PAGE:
Monday, 8 October 2012

Take time to prepare evaluations!

Since September, there has been an extraordinary flurry of calls for proposals for external evaluations. This is good news; it suggests that people find it important to evaluate their work. But, upon closer examination, you'll notice that many calls for proposals envisage the evaluations to begin just a couple of weeks after the deadline for offers, and to end within a month or so. That is frustrating for busy consultants, who tend to be fully booked several months ahead. Narrow time-frames may also make it difficult for those who commission the evaluation to identify sufficiently skilled and experienced candidates. If you take evaluation seriously, then surely you want it to be done in the best possible way your resources allow? 
Over the years, I have come to appreciate time as a major element of evaluation quality.
Most development organisations (not only NGOs) cannot and do not want to afford full-fledged scientific-quality research, which typically involves plenty of academically trained people and several years of work. That is perfectly reasonable: if you need to make programme decisions on the basis of evaluations, you can't afford to wait for years. (The programme would be over, the context would have changed, your organisation would have changed their priorities, to quote but a few likely problems.) But what one can afford - even on a shoestring budget - is to allow plenty of time for thinking and discussing during the preparatory phase of an evaluation, to make sure (among other things):
  • the TOR express exactly what you need
  • the participating organisations are well-prepared and welcoming (which they are more likely to be if the TOR have been worked out with them and take their wishes into account)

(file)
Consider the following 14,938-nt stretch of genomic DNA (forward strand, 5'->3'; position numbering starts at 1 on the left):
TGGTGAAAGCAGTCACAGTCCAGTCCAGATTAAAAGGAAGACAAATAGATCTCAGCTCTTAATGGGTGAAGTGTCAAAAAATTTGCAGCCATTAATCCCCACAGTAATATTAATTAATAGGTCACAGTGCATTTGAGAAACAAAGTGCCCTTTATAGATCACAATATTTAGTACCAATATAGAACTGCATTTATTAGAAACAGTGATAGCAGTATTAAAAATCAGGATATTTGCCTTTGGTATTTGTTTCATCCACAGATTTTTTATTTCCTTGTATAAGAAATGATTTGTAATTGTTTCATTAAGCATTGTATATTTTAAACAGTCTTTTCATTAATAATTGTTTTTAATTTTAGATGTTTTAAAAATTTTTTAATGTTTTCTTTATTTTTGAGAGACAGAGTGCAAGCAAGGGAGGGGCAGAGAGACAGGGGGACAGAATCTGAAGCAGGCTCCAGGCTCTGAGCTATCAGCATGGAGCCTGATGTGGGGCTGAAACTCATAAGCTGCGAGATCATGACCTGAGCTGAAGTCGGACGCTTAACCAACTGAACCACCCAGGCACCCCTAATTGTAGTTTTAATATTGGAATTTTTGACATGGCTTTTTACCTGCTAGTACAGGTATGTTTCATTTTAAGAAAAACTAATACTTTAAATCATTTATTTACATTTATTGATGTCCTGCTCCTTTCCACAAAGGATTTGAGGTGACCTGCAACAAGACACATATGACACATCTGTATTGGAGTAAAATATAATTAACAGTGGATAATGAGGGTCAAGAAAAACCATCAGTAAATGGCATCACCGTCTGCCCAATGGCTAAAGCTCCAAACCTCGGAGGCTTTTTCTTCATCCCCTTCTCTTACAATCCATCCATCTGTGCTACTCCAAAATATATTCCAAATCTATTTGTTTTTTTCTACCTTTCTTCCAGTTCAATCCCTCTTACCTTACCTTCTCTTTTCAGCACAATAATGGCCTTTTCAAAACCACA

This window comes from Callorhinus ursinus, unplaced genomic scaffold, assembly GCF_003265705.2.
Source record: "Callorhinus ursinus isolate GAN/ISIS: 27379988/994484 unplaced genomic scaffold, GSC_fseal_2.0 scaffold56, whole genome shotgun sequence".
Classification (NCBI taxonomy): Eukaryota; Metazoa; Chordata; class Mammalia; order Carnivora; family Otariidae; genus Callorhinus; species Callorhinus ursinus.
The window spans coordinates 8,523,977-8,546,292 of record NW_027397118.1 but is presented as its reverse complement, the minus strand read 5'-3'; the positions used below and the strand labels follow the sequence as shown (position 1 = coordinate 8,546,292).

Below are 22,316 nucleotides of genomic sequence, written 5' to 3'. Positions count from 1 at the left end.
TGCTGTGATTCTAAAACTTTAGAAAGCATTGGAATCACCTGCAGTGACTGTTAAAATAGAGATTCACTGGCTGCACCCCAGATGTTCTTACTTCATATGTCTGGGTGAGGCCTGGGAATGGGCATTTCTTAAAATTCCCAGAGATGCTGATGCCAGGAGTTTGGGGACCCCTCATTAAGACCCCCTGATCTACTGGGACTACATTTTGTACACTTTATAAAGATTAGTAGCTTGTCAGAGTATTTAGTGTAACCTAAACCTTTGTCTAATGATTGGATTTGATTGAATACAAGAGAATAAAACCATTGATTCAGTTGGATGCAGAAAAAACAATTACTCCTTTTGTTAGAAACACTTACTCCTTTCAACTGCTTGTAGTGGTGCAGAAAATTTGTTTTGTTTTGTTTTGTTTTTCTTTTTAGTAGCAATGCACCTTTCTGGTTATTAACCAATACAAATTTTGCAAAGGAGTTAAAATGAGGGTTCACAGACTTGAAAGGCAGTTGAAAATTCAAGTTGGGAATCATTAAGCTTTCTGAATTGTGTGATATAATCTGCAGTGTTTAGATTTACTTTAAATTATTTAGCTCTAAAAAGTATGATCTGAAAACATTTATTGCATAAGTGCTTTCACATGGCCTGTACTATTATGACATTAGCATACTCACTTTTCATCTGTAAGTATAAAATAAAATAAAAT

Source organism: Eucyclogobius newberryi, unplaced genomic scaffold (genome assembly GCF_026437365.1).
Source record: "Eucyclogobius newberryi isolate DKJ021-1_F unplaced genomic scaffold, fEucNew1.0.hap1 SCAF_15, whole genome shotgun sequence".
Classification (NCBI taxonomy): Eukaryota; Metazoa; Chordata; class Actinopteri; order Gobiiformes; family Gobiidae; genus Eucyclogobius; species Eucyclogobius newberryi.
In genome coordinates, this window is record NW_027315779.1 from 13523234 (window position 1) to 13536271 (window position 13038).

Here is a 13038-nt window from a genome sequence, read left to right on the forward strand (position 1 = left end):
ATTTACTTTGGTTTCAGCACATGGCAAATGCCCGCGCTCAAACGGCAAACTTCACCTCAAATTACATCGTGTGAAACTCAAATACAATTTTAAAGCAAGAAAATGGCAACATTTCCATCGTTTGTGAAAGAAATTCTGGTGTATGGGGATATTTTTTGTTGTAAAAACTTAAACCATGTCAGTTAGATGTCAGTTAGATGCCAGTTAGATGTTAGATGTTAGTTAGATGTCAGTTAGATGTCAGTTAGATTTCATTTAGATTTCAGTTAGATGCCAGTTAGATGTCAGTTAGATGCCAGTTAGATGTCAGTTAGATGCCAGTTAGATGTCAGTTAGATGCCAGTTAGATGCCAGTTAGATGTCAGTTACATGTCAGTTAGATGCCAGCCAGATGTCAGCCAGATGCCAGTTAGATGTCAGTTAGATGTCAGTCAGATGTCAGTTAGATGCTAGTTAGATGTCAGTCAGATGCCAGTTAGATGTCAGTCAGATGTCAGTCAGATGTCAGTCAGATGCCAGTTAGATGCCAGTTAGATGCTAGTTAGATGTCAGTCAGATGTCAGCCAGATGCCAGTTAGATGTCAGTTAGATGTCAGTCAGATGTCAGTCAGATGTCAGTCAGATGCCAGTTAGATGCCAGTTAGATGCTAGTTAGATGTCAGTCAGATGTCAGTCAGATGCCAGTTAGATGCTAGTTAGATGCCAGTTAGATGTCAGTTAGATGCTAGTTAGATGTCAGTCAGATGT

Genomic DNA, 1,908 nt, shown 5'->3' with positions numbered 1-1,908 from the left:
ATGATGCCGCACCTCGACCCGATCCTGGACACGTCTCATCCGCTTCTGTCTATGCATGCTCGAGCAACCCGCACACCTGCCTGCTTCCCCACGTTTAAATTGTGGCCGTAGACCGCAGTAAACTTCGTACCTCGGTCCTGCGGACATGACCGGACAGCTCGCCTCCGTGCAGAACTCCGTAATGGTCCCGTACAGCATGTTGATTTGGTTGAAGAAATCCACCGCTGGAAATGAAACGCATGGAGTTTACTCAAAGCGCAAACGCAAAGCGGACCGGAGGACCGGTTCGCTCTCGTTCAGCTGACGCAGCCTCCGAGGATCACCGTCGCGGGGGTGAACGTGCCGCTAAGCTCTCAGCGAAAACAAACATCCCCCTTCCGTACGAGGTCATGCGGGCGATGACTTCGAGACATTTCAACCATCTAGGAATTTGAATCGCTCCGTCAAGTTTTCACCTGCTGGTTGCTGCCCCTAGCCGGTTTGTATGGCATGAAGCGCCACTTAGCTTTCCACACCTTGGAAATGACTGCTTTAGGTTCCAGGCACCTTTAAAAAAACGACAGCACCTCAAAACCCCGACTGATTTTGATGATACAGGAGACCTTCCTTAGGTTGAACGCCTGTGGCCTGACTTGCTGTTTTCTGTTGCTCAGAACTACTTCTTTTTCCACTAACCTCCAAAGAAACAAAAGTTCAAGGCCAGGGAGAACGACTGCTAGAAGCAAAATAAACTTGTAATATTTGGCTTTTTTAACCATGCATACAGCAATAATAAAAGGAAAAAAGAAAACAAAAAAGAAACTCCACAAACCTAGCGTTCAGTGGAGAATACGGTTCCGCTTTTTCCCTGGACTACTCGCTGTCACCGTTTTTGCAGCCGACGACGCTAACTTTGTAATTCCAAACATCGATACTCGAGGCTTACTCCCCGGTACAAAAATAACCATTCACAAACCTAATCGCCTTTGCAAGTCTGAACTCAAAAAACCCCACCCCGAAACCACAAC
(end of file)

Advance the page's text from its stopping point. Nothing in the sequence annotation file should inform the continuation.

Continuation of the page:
• the evaluation team can think through different options, discuss these with key evaluation stakeholders, and let their thoughts mature over a few weeks before deciding on the final design
  • there is enough time to select sites & samples so as to achieve a maximum of representativeness (in many evaluations I know, "purposive" sampling often means "opportunistic" sampling: the evaluator is directed to the most easily accessible places and meets "the usual suspects". Unless she gets a chance - and time - to negotiate different choices, that is ;-)
  • initial data collection can happen "at a distance" (pre-testing of questionnaires, web-based or e-mail surveys)
All this can take place within the typical 5-15 preparation days, if they are spread over several weeks. So: make evaluation planning and preparation a formal part of project/ programme planning so as to be sure that  calls for proposals are published at least 3-6 months before the evaluation is supposed to start. You are likely to see a huge difference in the quality of the offers you get, and - more importantly - in the evaluation process and reports.

1 comment:

Svetlana Negrustuyeva said...

I have notuced the same and completely agree. I used to work for a company and despite our reputation and technical exertise we could not bid for evaluations due to the time around from when RFP would be released and the due, and the the time-frame: we were always puzzled with who and how thinks that anything technically sound can be accomplished within the time-frames identified. Now as an independent consultant, I am noticing this even more: a team of 2 people needs to evaluate a program in 5 countries within 2 weeks- very good example of what you see. More oftem these come fromm UN agencies..